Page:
The Second Day at Gettysburg: The Attack and Defense of Cemetery Ridge, by D. Shultz and S. Mingus:
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Publishing--An Inside Perspective
Thoughts, musings, observations, practical advice, and not-so-gentle chidings from an inside perspective gleaned after years of managing an independent publishing company. (Note: as a rule, I will not be responding to indvidual posts.)
Authors--ignore this post at your peril. It is a simple two-step process to guarantee you will not get your hard work published. We receiv...
Whether you are in the manuscript development stage, plan to self-publish, or are publishing with another company, contact me if you need professional assistance on any aspect of the publishing process, marketing issues, and promoting/branding yourself as a writer. Email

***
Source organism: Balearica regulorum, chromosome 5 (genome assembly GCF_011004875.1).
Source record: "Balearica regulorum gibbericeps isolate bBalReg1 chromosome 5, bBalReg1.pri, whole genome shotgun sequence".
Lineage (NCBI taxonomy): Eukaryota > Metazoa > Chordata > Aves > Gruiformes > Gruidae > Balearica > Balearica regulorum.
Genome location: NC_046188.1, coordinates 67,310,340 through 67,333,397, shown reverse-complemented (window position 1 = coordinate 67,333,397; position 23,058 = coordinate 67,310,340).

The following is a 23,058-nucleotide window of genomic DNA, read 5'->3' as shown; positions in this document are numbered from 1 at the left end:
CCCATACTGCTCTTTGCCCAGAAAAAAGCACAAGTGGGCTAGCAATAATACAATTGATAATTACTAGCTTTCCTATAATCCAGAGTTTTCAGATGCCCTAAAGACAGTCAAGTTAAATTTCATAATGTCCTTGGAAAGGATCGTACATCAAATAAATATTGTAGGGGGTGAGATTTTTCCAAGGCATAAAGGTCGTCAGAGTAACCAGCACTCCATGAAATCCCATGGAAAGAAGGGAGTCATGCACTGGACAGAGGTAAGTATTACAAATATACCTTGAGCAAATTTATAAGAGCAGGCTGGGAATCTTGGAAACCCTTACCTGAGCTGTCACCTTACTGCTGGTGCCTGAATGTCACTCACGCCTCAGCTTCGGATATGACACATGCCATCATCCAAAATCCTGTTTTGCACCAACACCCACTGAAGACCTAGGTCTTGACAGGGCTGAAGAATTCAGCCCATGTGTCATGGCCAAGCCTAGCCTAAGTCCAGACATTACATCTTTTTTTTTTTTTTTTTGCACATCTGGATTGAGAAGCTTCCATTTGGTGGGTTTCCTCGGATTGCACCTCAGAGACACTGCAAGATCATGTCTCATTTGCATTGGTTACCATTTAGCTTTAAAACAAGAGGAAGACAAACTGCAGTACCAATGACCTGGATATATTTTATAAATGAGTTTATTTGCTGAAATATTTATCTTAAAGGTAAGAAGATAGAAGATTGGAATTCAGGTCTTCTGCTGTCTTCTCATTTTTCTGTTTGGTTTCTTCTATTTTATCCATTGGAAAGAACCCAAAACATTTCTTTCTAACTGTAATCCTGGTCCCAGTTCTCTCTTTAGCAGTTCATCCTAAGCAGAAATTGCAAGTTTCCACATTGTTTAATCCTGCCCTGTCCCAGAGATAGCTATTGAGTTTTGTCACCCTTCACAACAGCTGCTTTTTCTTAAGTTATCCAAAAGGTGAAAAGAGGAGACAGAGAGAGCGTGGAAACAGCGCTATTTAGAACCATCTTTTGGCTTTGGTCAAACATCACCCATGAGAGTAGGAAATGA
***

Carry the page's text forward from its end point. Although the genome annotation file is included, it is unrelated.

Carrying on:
Question: "How important is it to you that a Civil War book be based upon exrtensive [sic] archival research?
Very important. Otherwise, why write it? 36 votes (83%)
Important, but not that critical to me: 6 votes (13%)
I can look past that. Secondary sources are fine: 1 vote (2%)
Meh. I will read anything with Civil War in the title: 0 votes (0%)
This question generated a lot of interest, both in the comment section and in emails (and a few calls) to me. I think the verdict is about as lopsided as I expected given the readership of my blog. Someone made the distinction that archival research and primary research are not necessarily the same--a good point, although not germane to the poll question, which did not link the two.
(Only JD asked what I meant by "archival." OK, he really did not ask that.)